You have a sense of humor, no doubt. But do you find life funny, really?
Like, right now, dear reader. Do you see yourself, before a screen, anxiously reading yet another article on becoming awesome? Do you get that the quest for perfection is humorous?
The Tibetan Buddhist monk Chogyam Trungpa believed you can have a better time by lightening up. “Humor here does not mean telling a joke or being comical or criticizing others and laughing at them. A genuine sense of humor is having a light touch, not beating reality into the ground,” he wrote in his now classic 1984 text, Shambhala: The Sacred Path of the Warrior.
The monk—who was infamous for his love of wine and women—enjoyed life. He thought anyone could rekindle their zeal for existence by simply seeing. He wrote:
To begin with, you have to look at your ordinary domestic reality: your knives, your forks, your plates, your telephone, your dishwasher and towels—ordinary things. There is nothing mystical or extraordinary about them, but if there is no connection with everyday situations, if you don’t examine your mundane life, then you will never find any humor or dignity, or ultimately, any reality.
Looking at reality and connecting with it helps you to see it’s manageable and pretty amusing. For example, we have a lot of tools meant to make life easier but we’re frustrated by them. But if the dishwasher is full, you empty it. No big deal. Rather than acting like everything is a burden, we deal, because we are basically free and can manage. This uplifts us, Trungpa says, and teaches us to see that life is funny.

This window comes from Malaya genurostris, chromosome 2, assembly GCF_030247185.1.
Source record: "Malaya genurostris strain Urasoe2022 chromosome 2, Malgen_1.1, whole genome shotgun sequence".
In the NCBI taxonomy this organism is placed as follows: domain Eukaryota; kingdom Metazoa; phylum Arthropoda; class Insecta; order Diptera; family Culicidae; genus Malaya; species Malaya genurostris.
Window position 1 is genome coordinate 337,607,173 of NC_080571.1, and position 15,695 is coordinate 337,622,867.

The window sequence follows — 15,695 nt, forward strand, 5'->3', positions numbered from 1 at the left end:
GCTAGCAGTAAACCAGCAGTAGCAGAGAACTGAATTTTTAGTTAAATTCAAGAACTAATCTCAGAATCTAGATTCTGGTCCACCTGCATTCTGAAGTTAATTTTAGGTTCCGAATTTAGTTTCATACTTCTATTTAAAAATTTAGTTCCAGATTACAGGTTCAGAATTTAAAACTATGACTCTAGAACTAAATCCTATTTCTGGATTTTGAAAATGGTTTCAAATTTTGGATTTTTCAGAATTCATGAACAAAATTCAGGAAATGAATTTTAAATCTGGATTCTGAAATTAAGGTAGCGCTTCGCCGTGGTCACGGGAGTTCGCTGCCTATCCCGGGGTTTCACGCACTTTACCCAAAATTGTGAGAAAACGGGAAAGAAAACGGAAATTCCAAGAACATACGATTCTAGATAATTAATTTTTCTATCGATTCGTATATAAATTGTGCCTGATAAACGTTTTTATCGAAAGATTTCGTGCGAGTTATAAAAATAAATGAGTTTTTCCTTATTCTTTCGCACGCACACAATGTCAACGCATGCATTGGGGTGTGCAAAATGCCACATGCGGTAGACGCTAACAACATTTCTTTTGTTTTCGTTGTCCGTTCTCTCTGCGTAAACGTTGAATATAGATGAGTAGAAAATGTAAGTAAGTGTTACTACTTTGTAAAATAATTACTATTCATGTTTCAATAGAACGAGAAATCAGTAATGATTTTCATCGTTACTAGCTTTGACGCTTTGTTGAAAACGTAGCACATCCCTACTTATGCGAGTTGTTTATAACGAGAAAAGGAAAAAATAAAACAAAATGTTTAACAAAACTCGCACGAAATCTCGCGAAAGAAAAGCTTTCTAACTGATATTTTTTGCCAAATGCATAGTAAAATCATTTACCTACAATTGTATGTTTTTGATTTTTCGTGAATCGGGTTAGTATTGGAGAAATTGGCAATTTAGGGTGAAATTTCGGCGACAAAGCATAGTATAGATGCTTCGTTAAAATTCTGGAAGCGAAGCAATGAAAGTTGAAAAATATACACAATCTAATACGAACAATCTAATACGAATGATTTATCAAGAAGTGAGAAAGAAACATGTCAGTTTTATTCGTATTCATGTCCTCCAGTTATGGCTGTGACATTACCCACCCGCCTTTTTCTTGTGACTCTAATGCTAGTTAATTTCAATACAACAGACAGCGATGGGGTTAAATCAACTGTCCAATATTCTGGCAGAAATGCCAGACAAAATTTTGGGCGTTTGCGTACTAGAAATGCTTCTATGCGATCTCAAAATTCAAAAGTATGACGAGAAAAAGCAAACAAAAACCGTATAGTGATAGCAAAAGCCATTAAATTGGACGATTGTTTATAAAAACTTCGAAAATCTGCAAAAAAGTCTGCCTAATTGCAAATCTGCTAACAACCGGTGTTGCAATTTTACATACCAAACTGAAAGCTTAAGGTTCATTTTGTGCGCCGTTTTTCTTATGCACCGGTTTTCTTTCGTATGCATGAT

“Life is a humorous situation, but it is not mocking us,” the monk wrote. In fact, many things conspire to go our way but we tend not to notice. Take you, dear reader. You breathe, your heart beats, you’re apparently literate and have access to the internet and presumably are experiencing other good things like the shining sun or shelter from inclement weather. By connecting with the basic and mundane, whatever the situation, and seeing absurdity even when things go awry, Trungpa says you can be genuine and light, truly humorous.
This view is echoed by Rod Martin, a psychologist who started studying humor seriously in the 1980s. In 2003, Martin concluded that there were four humor styles: self-enhancing, affiliative, aggressive, and self-defeating.
Self-enhancing humor involves smiling wryly at life’s absurdities, using humor to manage reality. Affiliative humor is joking around, cleverness designed to make people like us. Aggressive humor is sarcasm and having a laugh at the expense of others, ridicule and teasing. Finally, self-defeating humor is making yourself the butt of jokes to find favor with others somehow.
Of the four approaches, Martin found that affiliative and self-enhancing humor are healthiest, linked to mental well-being, openness to experience and extraversion. Aggressive and self-defeating humor, especially in excess, tended to lead to anxiety and neuroticism. But of all four categories, self-enhancing humor is especially useful for personal mental well-being, providing an effective mechanism to cope with real circumstances.
Mistakes, fumbles, faux pas, failures, plans gone awry, and awkward moments all happen. They’re essential experiences that form us and are often quite funny, especially retrospectively. Trungpa writes, “If we begin to perk up, we will find that the whole universe—the seasons, the snowfall, the ice and the mud—is also powerfully working with us.”